Petitioners claim 5,000+ signatures
Prices at the pump fell by about 20 cents per gallon at many Sol Petroleum-supplied stations on Monday and Tuesday as declining worldwide petroleum prices trickled down to the Cayman Islands.
Some George Town Sol stations saw prices fall to $4.44 per gallon for regular, self-serve unleaded by Tuesday, while Rubis-supplied stations were averaging around $4.32 per gallon, according to figures from the Cayman Islands Petroleum Inspectorate.
Prior to Monday, there was about a 30-35 cent per gallon price difference between the two companies at the Grand Cayman stations, which Sol officials said was largely due to the difference in timing of fuel delivery to the islands. Earlier shipments received at higher prices would have to be exhausted prior to retail pump prices declining, petroleum officials said.
“Sol does not set the price at the pump, the dealers do, but I would expect that as the stations use up their existing inventory they will reflect the reduced cost in pump pricing,” Sol’s Alan Neesome said Tuesday.
The price difference between the two suppliers remained at more than 10 cents per gallon as of Tuesday.
“Prices … will vary as that is the nature of a free market and competition,” Mr. Neesome said. “Esso [Sol] service station diesel pump prices, for instance, have been consistently 10 or 11 cents a gallon below the average of the market for the past several weeks.”
The past two weeks have marked the first significant drop in Cayman Islands gas prices since early July, around the time when corresponding prices in the U.S. and in per barrel prices for world benchmark fuels began a sharp decline. The U.S. national average price per gallon had stabilized at about US$2.28 per gallon over the past week, according to figures compiled by the American Automobile Association.
Brent crude oil prices per barrel stood at US$48.45 Tuesday, about 20 cents higher than in the beginning of September.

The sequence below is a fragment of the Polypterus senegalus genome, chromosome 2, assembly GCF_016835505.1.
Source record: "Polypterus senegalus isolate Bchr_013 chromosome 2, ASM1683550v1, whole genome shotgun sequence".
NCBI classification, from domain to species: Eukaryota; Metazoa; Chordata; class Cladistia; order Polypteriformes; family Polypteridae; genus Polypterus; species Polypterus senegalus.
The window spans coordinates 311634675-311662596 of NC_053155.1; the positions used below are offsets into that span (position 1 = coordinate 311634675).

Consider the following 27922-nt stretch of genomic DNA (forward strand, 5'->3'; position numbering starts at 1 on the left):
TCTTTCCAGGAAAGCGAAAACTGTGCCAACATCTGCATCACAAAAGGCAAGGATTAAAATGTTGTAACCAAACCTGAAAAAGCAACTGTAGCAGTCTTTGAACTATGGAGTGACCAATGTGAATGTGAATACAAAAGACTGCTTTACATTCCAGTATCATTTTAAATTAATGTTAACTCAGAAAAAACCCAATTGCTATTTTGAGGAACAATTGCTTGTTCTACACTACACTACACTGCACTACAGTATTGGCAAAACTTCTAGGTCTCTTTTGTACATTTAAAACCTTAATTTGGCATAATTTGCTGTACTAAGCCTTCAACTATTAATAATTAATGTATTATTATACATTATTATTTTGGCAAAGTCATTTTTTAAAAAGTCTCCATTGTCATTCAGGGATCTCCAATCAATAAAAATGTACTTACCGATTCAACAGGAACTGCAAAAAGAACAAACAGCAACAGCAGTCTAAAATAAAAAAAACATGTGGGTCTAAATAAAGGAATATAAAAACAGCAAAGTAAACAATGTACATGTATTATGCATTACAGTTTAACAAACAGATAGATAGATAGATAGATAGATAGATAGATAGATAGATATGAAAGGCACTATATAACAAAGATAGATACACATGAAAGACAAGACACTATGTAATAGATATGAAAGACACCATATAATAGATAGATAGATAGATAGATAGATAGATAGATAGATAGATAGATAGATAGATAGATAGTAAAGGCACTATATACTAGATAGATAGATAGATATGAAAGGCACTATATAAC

A local furor over the price of gasoline sparked a petition drive seen all over the Cayman Islands this past weekend, led by a committee proclaiming “Cayman is fed up with high gas prices.”
Petitioners are demanding that the government take action to reduce local retail fuel prices.
Petition organizer George R. Ebanks said more than 5,000 signatures were received in collection efforts at local supermarkets, public meetings and online.
“[We] support the government promising to bring wide, sweeping legislation in October to the Legislative Assembly to obtain cost prices from both Sol Petroleum and Rubis,” Mr. Ebanks said. “This will then enable the government via the petroleum inspectorate to pressure the fuel importers to sell their fuel at market driven fuel prices to the various retail outlets.”
Mr. Ebanks acknowledged that not all of the signers were registered voters, so the petition, at least at the moment, would not have any legal effect in terms of forcing a referendum on the gas prices issue.
The government could bring legislation as early as mid-October to address some of the petitioners’ concerns. Proposed changes to Cayman’s laws governing the handling or storage of dangerous substances would require all fuel importers to provide detailed information on their operating costs to government’s regulatory agency, if they are approved by legislators.
According to the Dangerous Substances Handling and Storage (Amendment) Bill, 2015, as proposed: “The chief petroleum inspector shall … collect from importers, and compile, analyze and abstract, information on fuel prices and pricing methods and provide such information to the minister.” At the request of the petroleum inspector, the importer is required to provide information on the price of all fuel imported and sold and the “pricing methods” used by the importer in the sale of fuel to [retail] operators and consumers. Those costs can include: initial costs, cost of freight, insurance and brokerage fees, customs duties, estimates of fuel in stock, and the amount and type of fuel to be imported in the next shipment.
The legislation proposes a $20,000 fine or imprisonment for one year, or both, for anyone who fails to provide information or who provides false information to the government inspector.